David, thank you for posting these. I've gained a new respect for a composer I've largely ignored in the past--this is a wonderful discovery.
The interaction between composers and interpreters is endlessly fascinating. I think it's instructive to compare music with other art forms, especially theatre. How many productions of Shakespeare have you seen where people think nothing of the action being set in the wrong century? Yet we pianists sweat over a tiny little metronome mark.
I'd like to make two specific comments about your performance of these pieces. Regarding op 24/1 my first thought on seeing the score (thanks to imslp.org) was that it should unfold slowly, like someone revealing a secret--it reminds me of the Hugo Wolf song Verborgenheit
. So I don't mind the slow metronome mark in this case. But at a faster tempo it could take on a fresher air, almost like an opening scene of a Tchaikovsky ballet--as you say, a sense of expectation. However, to make this interpretation work, your rendition must be much less "vertical"--I feel that the chords get in the way a little--you need to focus on shaping the melody, and make the inner voices much quieter.
Opus 40/3 is indeed a little cryptic. It makes more sense in the context of opus 40 as a whole: it's the moment of repose between two much livelier pieces. I'd like to draw your attention here to the phrase lengths. It starts with a four bar phrase, then six bars in one phrase; later it's broken up into shorter segments. You need just a little bit more rubato (without being tasteless) to bind the long phrases together. You do slow down a little at the end of a phrase and breathe very nicely, but what's missing is a slight forward movement in the middle of the phrase. Imagine someone singing this melody, what an effort it would be to do bars 5-10 in one breath at this slow tempo: surely they would naturally flow a little more, especially leading to the E flat in bar 8 (which is not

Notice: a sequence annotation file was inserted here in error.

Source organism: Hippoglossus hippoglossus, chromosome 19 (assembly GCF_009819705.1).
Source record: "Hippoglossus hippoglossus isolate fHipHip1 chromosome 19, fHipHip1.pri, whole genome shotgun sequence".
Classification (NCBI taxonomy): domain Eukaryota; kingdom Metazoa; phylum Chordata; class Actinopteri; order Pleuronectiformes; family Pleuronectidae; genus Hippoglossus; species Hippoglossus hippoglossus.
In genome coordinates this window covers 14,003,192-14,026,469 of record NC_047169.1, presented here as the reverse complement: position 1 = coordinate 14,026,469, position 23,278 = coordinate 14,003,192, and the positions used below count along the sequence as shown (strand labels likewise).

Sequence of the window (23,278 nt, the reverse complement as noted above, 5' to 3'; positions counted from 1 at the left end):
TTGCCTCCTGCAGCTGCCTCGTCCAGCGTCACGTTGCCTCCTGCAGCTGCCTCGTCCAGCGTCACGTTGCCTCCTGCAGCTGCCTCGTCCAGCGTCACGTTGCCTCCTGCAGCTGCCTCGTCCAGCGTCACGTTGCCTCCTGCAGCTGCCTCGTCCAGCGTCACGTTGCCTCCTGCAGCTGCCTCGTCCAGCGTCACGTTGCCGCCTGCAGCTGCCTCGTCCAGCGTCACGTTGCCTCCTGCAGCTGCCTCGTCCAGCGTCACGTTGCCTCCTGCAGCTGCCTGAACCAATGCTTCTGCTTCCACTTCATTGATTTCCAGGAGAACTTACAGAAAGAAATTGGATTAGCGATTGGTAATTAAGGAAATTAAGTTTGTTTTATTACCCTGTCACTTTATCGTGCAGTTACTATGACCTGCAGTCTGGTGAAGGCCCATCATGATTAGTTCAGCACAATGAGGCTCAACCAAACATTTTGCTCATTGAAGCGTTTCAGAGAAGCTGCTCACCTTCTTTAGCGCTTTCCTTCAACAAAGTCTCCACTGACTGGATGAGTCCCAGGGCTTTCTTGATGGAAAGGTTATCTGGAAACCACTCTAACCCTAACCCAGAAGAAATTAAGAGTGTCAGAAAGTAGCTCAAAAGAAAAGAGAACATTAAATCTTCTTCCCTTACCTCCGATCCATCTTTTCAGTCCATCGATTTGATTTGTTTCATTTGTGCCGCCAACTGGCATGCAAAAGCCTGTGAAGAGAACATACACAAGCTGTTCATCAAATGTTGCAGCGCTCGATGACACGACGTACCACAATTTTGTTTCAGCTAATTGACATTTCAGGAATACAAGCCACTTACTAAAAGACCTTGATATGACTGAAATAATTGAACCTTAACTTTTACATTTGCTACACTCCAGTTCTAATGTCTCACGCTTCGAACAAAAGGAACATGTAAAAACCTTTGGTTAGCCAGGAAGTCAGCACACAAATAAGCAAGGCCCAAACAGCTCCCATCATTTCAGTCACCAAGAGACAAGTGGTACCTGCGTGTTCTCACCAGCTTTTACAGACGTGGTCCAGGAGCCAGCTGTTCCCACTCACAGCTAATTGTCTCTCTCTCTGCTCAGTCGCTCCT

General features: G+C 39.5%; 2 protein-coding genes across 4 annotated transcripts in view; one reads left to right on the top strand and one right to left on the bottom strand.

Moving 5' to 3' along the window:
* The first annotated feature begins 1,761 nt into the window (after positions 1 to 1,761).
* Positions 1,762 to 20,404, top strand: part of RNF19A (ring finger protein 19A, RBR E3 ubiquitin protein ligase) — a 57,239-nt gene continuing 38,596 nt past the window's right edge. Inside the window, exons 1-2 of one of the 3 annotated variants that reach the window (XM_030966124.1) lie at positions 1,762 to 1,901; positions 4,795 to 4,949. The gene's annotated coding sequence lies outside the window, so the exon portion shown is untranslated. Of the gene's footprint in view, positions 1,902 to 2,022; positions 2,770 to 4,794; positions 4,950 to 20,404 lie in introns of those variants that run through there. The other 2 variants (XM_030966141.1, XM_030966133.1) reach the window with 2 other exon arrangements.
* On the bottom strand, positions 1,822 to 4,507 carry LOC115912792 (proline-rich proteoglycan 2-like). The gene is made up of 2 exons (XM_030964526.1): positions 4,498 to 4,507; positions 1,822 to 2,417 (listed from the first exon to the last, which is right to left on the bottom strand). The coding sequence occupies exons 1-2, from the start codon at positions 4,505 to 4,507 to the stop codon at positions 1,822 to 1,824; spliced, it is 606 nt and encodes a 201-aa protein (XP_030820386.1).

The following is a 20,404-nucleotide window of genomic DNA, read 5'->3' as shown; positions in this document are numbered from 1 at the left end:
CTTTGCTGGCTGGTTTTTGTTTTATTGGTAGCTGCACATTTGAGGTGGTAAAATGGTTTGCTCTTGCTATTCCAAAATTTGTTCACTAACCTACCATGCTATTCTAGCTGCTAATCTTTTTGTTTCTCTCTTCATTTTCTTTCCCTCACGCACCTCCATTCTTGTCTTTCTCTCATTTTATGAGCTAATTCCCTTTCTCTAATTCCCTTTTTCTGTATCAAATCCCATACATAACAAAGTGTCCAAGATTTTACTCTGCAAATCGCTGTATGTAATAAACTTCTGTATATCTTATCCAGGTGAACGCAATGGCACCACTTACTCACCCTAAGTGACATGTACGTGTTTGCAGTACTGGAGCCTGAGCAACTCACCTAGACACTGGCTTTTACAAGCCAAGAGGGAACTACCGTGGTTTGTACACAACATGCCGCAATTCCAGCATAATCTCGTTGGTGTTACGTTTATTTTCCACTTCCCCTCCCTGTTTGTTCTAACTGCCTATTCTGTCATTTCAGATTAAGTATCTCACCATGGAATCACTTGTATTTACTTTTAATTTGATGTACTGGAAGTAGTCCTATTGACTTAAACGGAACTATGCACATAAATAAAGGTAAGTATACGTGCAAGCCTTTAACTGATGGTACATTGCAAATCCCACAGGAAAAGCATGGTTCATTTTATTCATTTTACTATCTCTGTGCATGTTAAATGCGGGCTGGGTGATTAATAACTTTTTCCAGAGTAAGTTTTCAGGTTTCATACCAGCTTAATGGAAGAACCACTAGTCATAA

the end of the phrase!) Then the changing phrase lengths later on help to give a sense of direction.
It's marked lento, a quarter = 42
...It would be a fascinating study (IMO) to study the tempos of music to see if there are some that are outside "physiologic." Can a pattern be too slow
or too fast
to fall within the scope of human appreciation? Certainly this is true with frequency of sound. Just because a metronome can go as slow as the 40s does that mean that music (a strictly human affair) does also?
Of course when you're playing at quarter=42, you have to ask whether the audience is really hearing it at 42, or whether they perceive a tempo of eighth=84. (Likewise, if you're playing quarter=176, are people actually hearing half note=88?)
After much experimentation, my current opinion is that performers should be able to feel a beat as slow as 30, in order to sustain a sense of line in slow movements. I'm sometimes frustrated that standard metronomes don't go slower than 40, and occasionally turn my computer to make a click track at a slower tempo. But of course the audience isn't obliged to feel the music the same way I do.